Season's Greetings

by Linda Pascatore

© 1995 The Gobbler: Winter Crystal

In the northern hemisphere, winter begins on the longest night of the year, December 21st. From that day until the summer solstice in June, each day is longer and each night shorter than its predecessor. In our culture the beginning of this season has become the time of the new year.

The winter solstice is the darkest time, but not the coldest. Paradoxically, even as the days begin getting longer and there is more sunshine entering our lives, the days continue to get colder. The land and the water temperatures will continue to drop until sometime in February, when the increased warmth and light from the sun will finally have an effect.

This is a time when nature holds her breath: stillness reigns in this most quiet period of the year. The bugs fall silent, plant growth ceases, animals hibernate, and many birds leave. The lakes and streams are frozen, and the land is insulated with a blanket of snow.

Winter is also a time of great physical hardship for both animals and people. Food is scarce. Before access to grocery stores, people had to depend on what was in the root cellar until April. Perhaps this is the root of the giving and sharing that are so important to the Christmas season.

Deep snow and the bitter cold takes its toll. Some will not survive the winter. In the past, this was as true for people as for animals. This was the season that claimed the most vulnerable lives; the weak, the young and the old. This is coldest, darkest, most dangerous time of year.

Although the winter landscape appears almost dead, the seeds of rebirth and new life are already present. Many animals are pregnant and will give birth in the spring. Plants are dormant but not dead. They are just waiting for spring to break ground or blossom. In the depth of winter, the trees have lost last summer's leaves, but if you look closely you can see the buds of spring leaves at the tip of every twig and branch.

There is a parallel between the outer death and inner rebirth in nature and in ourselves. It is natural for people to contemplate their own mortality at this time. Since the outer world is dormant and outside activity is limited, many turn inward.

For some, there is an increase in depression during this dark and cold part of the year. They can't seem to catch the spirit of seasonal cheer or take comfort from a sense of spiritual growth and renewal. The hype, promotion and commercialization focused on this season does not help. Too much is expected by us, for the outer darkness to light an inner fire.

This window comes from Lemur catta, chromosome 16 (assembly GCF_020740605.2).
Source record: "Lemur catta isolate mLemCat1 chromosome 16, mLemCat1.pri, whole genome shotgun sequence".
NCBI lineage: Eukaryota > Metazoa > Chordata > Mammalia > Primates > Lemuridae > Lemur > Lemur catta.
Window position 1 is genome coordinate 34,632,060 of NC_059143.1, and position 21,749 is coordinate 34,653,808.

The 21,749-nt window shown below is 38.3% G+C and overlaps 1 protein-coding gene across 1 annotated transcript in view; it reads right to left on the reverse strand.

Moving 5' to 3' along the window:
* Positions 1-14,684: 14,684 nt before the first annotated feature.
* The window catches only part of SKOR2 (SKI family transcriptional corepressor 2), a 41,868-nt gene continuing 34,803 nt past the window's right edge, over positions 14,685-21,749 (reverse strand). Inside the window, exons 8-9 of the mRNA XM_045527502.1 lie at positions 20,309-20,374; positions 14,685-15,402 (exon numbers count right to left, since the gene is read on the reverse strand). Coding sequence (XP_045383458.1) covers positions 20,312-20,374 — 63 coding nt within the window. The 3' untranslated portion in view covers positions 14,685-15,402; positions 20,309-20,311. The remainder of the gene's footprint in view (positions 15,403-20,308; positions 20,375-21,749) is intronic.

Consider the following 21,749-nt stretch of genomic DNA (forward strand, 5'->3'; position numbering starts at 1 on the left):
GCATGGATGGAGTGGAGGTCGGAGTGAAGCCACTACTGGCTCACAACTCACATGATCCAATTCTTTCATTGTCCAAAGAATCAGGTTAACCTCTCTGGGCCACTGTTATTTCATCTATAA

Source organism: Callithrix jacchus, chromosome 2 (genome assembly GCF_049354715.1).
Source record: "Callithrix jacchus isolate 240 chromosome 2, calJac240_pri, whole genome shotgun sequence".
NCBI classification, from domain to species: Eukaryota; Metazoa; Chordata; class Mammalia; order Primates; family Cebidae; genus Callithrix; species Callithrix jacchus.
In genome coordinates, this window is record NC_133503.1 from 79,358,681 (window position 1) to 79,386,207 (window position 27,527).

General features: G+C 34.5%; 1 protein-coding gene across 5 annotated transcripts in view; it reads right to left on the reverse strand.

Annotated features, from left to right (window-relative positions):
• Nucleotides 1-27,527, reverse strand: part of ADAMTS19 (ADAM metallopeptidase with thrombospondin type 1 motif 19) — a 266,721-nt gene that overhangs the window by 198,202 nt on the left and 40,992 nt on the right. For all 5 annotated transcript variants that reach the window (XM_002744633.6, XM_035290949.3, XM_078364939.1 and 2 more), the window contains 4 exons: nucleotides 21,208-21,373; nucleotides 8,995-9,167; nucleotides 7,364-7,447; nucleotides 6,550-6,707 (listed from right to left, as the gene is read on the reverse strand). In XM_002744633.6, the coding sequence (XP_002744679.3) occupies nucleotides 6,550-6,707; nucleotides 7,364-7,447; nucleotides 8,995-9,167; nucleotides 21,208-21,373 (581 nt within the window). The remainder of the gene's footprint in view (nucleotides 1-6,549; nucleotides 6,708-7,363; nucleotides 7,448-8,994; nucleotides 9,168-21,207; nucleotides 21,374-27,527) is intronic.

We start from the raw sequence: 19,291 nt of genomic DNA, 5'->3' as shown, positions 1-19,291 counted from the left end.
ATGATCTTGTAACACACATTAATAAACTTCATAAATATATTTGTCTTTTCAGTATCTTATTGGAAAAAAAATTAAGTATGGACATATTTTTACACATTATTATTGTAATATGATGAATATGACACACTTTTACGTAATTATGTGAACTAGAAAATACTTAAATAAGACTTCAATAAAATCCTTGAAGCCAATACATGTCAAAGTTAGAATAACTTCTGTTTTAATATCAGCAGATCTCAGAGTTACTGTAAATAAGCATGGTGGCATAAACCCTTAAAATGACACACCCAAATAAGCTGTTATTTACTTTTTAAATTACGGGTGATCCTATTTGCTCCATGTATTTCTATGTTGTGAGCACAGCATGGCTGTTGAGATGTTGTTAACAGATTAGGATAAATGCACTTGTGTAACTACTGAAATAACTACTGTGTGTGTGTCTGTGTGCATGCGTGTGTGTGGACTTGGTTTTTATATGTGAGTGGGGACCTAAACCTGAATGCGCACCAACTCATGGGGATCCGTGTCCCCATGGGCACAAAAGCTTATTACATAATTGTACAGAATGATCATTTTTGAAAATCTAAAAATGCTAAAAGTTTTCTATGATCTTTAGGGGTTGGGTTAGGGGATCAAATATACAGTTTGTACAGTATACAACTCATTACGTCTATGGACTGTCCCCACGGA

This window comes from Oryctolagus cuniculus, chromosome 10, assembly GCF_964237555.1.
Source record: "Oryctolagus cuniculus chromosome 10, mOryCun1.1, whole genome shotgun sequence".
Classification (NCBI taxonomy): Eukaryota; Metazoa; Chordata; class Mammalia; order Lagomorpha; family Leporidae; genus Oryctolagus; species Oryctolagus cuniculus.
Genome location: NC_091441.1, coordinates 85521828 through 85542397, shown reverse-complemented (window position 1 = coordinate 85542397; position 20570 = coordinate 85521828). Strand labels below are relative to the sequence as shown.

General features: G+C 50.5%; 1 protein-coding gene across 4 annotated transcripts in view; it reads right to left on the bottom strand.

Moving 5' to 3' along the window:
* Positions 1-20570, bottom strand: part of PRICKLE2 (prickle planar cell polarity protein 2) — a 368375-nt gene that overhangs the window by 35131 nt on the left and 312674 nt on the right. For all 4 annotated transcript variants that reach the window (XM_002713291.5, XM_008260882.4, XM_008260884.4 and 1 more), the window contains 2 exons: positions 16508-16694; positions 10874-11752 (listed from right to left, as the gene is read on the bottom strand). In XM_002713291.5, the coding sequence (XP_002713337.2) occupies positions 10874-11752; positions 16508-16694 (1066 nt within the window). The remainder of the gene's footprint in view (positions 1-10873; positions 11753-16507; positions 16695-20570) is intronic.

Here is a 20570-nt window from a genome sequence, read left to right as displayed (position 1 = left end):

This dichotomy between dark and light, death and rebirth, physical hardship and spiritual growth is evident in many of the traditional holidays celebrated at this time of year. Solstice and Hanukkah celebrations are festivals of light, with candles, lights and fires to celebrate the return of the sun. Christmas honors the birth of Christ, the "Light of the World" and hope of spiritual renewal for mankind.

The Old Year is symbolized by the bent old man wrapped in a robe clutching a scythe and hour glass. He is accompanied by a baby in swaddling, the New Year that will replace the Old. These two illustrate the sense of death and rebirth underlying the season.

In more than one way, the seasons of the year correspond to the stages of our lives. Spring is like youth, a time of birth, growth and fresh sweet experiences. Summer is the prime of our life; our most active, outgoing period. Fall is the autumn of our lives; and for some the most productive time, building on past success. But it's a period when we begin to slow down and turn inward. Winter is a time of old age, spiritual reflection and finally death. But death holds within it the buds of rebirth. While we grow outward and become more involved with the outside world during the first two seasons, we tend to gather in and become more spiritual in the last two.

We don't seem to have time to think about these things in the more active parts of the year. But in winter, there are long, cold nights to sot by the fire and talk to family, read, and think. The bad weather frequently gives us a welcome excuse to stay home, instead of filling our lives with constant activity, commitments, social events, and all the stress that goes with them. Sometimes, the pace of our lives seems to reel out of control.

This is a good time of year to consider simplifying our lives. Instead of making New Year's Resolutions to do more, think about reducing activities. If we really examine our priorities, most of us would like to spend more quality time with our families or close friends and not so much time driving around from one commitment to another.

This might be accomplished by limiting our participation in so many activities that require travel by car. Staying home with family, having more meals together, playing games or cards or just visiting with nearby friends might be more rewarding than some of these more distant activities.

We also don't spend much time alone anymore. It seems that there is no opportunity to read fiction or poetry, meditate, or just sit and daydream or think. Some fill their lives with anything to avoid self contemplation. Quiet time gives us the opportunity to work through personal and spiritual difficulties and to become better people.

In past winters, mother nature forced us indoors with long evenings to be filled with our families and moments of quiet reflection. These were times of legends and stories. We had to deal with each other as well as ourselves during long winter nights.

With the dazzling and hypnotic technology of TV and other electronic entertainment, we can distance ourselves, for a while, from time and place. But it is a numbing escape that leaves us irritated, bored and unfulfilled. Outside, still waiting, is winter and mother nature's lessons of quiet stillness and community.